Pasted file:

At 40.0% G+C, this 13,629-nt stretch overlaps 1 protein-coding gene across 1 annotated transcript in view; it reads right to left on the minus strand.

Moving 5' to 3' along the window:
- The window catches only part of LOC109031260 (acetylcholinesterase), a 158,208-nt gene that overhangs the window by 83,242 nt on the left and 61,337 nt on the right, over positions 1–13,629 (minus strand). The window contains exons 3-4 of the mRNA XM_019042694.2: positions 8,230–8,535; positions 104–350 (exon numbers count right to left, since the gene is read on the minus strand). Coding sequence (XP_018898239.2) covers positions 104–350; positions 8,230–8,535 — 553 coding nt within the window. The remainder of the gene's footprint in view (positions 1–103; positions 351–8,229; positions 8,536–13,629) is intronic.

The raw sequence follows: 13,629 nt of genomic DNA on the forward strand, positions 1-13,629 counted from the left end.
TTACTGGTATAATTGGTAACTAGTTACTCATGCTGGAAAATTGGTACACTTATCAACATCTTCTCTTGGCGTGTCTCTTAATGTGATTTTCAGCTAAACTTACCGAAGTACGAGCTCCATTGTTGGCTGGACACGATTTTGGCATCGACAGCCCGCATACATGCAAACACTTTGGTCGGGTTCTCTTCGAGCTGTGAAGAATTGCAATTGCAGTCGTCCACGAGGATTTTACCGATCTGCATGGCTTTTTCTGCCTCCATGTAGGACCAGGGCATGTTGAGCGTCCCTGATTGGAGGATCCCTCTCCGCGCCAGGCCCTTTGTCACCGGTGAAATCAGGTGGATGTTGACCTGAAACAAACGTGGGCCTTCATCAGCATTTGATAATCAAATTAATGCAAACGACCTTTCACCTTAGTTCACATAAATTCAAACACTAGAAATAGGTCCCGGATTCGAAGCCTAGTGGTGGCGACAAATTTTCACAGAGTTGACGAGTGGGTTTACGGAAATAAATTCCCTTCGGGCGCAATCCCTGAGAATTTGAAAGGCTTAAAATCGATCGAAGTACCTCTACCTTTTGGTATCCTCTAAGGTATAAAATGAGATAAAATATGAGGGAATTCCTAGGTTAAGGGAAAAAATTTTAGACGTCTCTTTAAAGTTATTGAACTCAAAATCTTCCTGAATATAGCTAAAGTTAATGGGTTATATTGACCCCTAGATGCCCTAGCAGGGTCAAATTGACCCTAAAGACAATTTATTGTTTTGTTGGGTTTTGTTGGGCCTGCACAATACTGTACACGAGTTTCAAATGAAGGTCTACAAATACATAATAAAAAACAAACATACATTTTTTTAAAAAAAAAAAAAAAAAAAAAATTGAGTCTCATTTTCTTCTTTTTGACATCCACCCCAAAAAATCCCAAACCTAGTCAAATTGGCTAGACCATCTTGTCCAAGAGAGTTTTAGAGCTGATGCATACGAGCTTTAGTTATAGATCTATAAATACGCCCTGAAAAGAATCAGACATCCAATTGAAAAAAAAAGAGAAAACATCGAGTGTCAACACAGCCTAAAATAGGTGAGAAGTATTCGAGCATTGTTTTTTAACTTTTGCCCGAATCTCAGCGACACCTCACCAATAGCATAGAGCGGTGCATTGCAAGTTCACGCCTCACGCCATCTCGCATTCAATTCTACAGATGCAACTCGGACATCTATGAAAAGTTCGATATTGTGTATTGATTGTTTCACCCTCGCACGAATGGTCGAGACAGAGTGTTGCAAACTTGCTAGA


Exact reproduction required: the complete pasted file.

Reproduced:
At 40.0% G+C, this 13,629-nt stretch overlaps 1 protein-coding gene across 1 annotated transcript in view; it reads right to left on the minus strand.

Moving 5' to 3' along the window:
- The window catches only part of LOC109031260 (acetylcholinesterase), a 158,208-nt gene that overhangs the window by 83,242 nt on the left and 61,337 nt on the right, over positions 1–13,629 (minus strand). The window contains exons 3-4 of the mRNA XM_019042694.2: positions 8,230–8,535; positions 104–350 (exon numbers count right to left, since the gene is read on the minus strand). Coding sequence (XP_018898239.2) covers positions 104–350; positions 8,230–8,535 — 553 coding nt within the window. The remainder of the gene's footprint in view (positions 1–103; positions 351–8,229; positions 8,536–13,629) is intronic.

The raw sequence follows: 13,629 nt of genomic DNA on the forward strand, positions 1-13,629 counted from the left end.
TTACTGGTATAATTGGTAACTAGTTACTCATGCTGGAAAATTGGTACACTTATCAACATCTTCTCTTGGCGTGTCTCTTAATGTGATTTTCAGCTAAACTTACCGAAGTACGAGCTCCATTGTTGGCTGGACACGATTTTGGCATCGACAGCCCGCATACATGCAAACACTTTGGTCGGGTTCTCTTCGAGCTGTGAAGAATTGCAATTGCAGTCGTCCACGAGGATTTTACCGATCTGCATGGCTTTTTCTGCCTCCATGTAGGACCAGGGCATGTTGAGCGTCCCTGATTGGAGGATCCCTCTCCGCGCCAGGCCCTTTGTCACCGGTGAAATCAGGTGGATGTTGACCTGAAACAAACGTGGGCCTTCATCAGCATTTGATAATCAAATTAATGCAAACGACCTTTCACCTTAGTTCACATAAATTCAAACACTAGAAATAGGTCCCGGATTCGAAGCCTAGTGGTGGCGACAAATTTTCACAGAGTTGACGAGTGGGTTTACGGAAATAAATTCCCTTCGGGCGCAATCCCTGAGAATTTGAAAGGCTTAAAATCGATCGAAGTACCTCTACCTTTTGGTATCCTCTAAGGTATAAAATGAGATAAAATATGAGGGAATTCCTAGGTTAAGGGAAAAAATTTTAGACGTCTCTTTAAAGTTATTGAACTCAAAATCTTCCTGAATATAGCTAAAGTTAATGGGTTATATTGACCCCTAGATGCCCTAGCAGGGTCAAATTGACCCTAAAGACAATTTATTGTTTTGTTGGGTTTTGTTGGGCCTGCACAATACTGTACACGAGTTTCAAATGAAGGTCTACAAATACATAATAAAAAACAAACATACATTTTTTTAAAAAAAAAAAAAAAAAAAAAATTGAGTCTCATTTTCTTCTTTTTGACATCCACCCCAAAAAATCCCAAACCTAGTCAAATTGGCTAGACCATCTTGTCCAAGAGAGTTTTAGAGCTGATGCATACGAGCTTTAGTTATAGATCTATAAATACGCCCTGAAAAGAATCAGACATCCAATTGAAAAAAAAAGAGAAAACATCGAGTGTCAACACAGCCTAAAATAGGTGAGAAGTATTCGAGCATTGTTTTTTAACTTTTGCCCGAATCTCAGCGACACCTCACCAATAGCATAGAGCGGTGCATTGCAAGTTCACGCCTCACGCCATCTCGCATTCAATTCTACAGATGCAACTCGGACATCTATGAAAAGTTCGATATTGTGTATTGATTGTTTCACCCTCGCACGAATGGTCGAGACAGAGTGTTGCAAACTTGCTAGA